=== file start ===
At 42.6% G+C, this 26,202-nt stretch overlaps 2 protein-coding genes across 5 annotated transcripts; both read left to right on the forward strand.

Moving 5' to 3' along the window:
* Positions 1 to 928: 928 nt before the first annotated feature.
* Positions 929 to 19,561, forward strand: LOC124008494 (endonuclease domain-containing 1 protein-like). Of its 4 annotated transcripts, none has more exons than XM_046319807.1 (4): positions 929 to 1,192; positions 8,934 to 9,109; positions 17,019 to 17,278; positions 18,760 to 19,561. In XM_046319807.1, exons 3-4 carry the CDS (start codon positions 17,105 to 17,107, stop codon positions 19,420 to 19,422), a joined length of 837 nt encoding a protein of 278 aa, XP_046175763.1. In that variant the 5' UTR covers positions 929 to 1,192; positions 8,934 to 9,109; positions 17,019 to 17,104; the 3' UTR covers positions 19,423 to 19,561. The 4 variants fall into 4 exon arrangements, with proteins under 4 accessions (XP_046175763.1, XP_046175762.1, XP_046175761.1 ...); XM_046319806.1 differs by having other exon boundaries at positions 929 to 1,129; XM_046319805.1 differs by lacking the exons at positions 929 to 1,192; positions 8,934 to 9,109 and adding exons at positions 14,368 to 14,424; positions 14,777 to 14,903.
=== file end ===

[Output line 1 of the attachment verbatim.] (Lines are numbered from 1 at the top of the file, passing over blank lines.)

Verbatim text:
At 42.6% G+C, this 26,202-nt stretch overlaps 2 protein-coding genes across 5 annotated transcripts; both read left to right on the forward strand.